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Central Bank imposes high interest rates too late to tackle economic crisis

Sri Lanka’s unprecedented interest-rate hike has helped restore the Central Bank’s credibility, although it’s not enough to remove the risk of a debt default as a political crisis delays an International Monetary Fund (IMF) bailout, according to Citigroup Global Markets.

When interest rates increase to a very high level too quickly, it can cause a chain reaction that affects the domestic economy creating a recession in some cases, several eminent economists said adding that this action was taken too late.

A worsening crisis mutes the impact of disjointed financial lifelines, including a $1.5 billion currency swap from China in December and rice and diesel shipments from India.

The IMF notes that policies required to reduce debt to sustainable levels are neither economically nor politically feasible.

Hence, Sri Lanka’s $1 billion bond maturing in July trades at 67 cents on the U.S. dollar, compared to about 74 cents at the start of February. Haircuts will stretch from China to Wall Street, where market borrowings accounted for 47% of Sri Lanka’s foreign government debt as of April last year.

The Central Bank of Sri Lanka raised the key rate by 700 basis points on Friday, narrowing the negative gap in real interest rates, nominal rates adjusted for inflation to 420 basis points from 1,120 basis points previously.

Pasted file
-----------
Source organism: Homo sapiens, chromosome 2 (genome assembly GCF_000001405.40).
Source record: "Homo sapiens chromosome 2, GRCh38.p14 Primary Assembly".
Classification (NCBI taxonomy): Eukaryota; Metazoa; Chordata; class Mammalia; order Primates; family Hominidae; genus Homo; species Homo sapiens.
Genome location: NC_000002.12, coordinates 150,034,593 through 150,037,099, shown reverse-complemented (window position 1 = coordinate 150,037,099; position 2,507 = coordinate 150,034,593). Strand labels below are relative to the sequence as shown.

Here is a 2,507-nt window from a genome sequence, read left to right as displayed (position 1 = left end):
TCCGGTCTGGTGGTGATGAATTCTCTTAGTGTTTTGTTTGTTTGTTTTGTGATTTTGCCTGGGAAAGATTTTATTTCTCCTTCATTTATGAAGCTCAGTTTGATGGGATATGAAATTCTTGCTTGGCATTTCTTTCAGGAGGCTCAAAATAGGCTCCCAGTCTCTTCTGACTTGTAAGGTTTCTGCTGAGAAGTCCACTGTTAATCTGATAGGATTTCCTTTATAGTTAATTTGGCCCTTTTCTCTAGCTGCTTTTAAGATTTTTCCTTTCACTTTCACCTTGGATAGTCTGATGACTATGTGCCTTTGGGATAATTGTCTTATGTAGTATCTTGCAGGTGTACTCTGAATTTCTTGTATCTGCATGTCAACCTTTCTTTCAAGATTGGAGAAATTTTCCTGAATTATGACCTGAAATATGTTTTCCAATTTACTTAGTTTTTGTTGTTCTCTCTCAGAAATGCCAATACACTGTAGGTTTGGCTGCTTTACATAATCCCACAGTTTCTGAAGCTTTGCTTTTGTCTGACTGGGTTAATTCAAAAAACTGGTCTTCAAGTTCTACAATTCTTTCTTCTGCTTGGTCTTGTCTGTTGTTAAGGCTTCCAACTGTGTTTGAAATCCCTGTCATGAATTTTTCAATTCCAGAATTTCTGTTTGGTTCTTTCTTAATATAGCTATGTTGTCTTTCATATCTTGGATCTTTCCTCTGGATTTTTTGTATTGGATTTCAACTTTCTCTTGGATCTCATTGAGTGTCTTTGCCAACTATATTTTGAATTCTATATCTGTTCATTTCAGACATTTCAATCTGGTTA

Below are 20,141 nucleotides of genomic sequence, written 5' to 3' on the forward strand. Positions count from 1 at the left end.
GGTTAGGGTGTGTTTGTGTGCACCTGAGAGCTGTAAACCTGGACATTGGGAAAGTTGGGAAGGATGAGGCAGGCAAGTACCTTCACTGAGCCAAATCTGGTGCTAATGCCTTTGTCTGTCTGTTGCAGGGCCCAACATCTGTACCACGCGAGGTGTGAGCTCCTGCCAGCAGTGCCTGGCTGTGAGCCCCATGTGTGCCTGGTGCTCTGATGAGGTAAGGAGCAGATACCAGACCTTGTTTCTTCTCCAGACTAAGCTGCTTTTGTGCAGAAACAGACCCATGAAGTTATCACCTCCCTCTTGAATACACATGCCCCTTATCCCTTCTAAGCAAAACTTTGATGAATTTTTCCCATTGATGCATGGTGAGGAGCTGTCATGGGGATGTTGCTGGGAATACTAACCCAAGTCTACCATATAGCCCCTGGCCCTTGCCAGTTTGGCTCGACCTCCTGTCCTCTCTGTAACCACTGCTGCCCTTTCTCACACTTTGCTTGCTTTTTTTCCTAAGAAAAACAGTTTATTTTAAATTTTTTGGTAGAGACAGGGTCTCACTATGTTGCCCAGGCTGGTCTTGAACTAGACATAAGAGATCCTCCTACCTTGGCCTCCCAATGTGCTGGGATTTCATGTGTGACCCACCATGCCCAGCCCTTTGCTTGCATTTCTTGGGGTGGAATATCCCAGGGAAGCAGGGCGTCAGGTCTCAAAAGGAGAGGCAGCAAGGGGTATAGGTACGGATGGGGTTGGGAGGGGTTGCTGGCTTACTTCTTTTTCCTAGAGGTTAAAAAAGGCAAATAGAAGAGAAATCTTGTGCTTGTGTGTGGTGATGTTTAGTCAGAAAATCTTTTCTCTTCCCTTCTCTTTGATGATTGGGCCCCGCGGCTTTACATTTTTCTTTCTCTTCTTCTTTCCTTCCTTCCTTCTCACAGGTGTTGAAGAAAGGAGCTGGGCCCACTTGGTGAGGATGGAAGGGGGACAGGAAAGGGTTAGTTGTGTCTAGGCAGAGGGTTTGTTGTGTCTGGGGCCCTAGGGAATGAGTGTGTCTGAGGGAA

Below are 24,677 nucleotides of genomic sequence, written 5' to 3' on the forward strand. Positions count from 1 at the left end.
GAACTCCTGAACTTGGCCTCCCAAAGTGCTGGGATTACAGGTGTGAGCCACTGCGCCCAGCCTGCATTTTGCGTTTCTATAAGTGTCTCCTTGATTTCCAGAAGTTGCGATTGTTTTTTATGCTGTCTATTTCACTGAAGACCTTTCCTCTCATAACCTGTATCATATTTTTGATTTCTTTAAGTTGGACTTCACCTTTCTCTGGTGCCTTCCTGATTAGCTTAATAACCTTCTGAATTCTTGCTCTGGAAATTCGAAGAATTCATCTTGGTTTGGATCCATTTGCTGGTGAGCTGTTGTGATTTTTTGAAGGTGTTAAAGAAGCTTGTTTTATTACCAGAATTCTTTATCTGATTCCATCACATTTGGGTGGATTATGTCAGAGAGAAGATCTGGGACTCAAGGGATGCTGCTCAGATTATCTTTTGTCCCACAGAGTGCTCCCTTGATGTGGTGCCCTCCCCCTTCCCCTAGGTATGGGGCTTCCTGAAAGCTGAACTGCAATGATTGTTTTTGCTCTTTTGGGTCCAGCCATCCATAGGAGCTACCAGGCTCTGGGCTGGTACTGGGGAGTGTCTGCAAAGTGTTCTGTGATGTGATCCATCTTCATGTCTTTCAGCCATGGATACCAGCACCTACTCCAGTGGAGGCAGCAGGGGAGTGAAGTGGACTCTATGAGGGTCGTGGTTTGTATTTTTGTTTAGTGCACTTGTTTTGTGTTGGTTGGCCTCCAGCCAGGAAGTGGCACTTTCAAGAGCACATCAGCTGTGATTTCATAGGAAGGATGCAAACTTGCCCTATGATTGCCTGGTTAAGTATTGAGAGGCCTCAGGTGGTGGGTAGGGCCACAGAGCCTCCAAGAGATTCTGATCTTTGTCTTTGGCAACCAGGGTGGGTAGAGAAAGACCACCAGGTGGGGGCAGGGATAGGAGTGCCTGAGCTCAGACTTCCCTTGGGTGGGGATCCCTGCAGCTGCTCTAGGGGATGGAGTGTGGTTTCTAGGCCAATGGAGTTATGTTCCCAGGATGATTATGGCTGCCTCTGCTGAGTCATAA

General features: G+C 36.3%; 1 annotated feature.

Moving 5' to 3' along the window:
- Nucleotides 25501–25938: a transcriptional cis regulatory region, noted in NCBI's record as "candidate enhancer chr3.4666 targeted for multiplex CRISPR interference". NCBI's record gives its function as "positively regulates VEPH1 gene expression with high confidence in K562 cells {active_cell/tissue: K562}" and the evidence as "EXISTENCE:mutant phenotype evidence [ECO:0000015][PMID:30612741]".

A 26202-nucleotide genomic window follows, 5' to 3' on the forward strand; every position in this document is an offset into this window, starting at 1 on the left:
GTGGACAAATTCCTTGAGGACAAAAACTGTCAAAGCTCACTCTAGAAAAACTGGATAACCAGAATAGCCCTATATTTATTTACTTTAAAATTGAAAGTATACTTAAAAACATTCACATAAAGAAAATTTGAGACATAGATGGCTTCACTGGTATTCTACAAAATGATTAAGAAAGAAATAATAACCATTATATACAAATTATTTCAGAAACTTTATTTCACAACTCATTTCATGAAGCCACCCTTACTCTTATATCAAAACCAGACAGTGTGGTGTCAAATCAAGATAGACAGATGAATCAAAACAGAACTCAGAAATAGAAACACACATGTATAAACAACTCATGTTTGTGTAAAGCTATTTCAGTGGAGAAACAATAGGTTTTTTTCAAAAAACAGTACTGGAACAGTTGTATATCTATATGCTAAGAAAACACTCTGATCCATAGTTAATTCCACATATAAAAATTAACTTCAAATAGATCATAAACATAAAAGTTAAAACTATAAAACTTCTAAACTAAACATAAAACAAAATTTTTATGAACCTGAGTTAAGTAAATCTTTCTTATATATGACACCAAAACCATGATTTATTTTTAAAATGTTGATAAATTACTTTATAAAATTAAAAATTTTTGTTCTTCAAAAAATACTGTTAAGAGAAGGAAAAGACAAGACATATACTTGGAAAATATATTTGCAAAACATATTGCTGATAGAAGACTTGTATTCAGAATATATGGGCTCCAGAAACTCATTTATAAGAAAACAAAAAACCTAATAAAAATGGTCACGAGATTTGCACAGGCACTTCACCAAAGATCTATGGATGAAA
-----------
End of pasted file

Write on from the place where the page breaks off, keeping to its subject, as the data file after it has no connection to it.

“While this steep rate hike should help the rupee, stabilising it may require progress on bridge financing, alongside material progress to a Fund program,” Citigroup Hong Kong Chief Economist Asia Pacific Johanna Chua wrote in a report to clients. “We view the risk of default as now very high.”

If interest rates increase too quickly it is more of a risk than keeping it low for prolonged periods and the economy can grind to a halt, a senior economic advsor to the state said .

The problem of access to finance and the cost of borrowing is acute, he pointed out emphasizing that small and medium scale firms with overdrafts will have higher costs because they must now pay more interest.

On the other hand Customers with debts have less income to spend because they are paying more interest to lenders, he pointedout.

He said “ higher interest rates could mean that a person may not be able to get a loan to purchase a house on favorable terms, or that a company will lay workers off instead of financing payroll during a downturn”

An increase in interest rates can affect a business in two ways: Customers with debts have less income to spend because they are paying more interest to lenders.

Sales fall as a result. Firms with overdrafts will have higher costs because they must now pay more interest, economic experts said.

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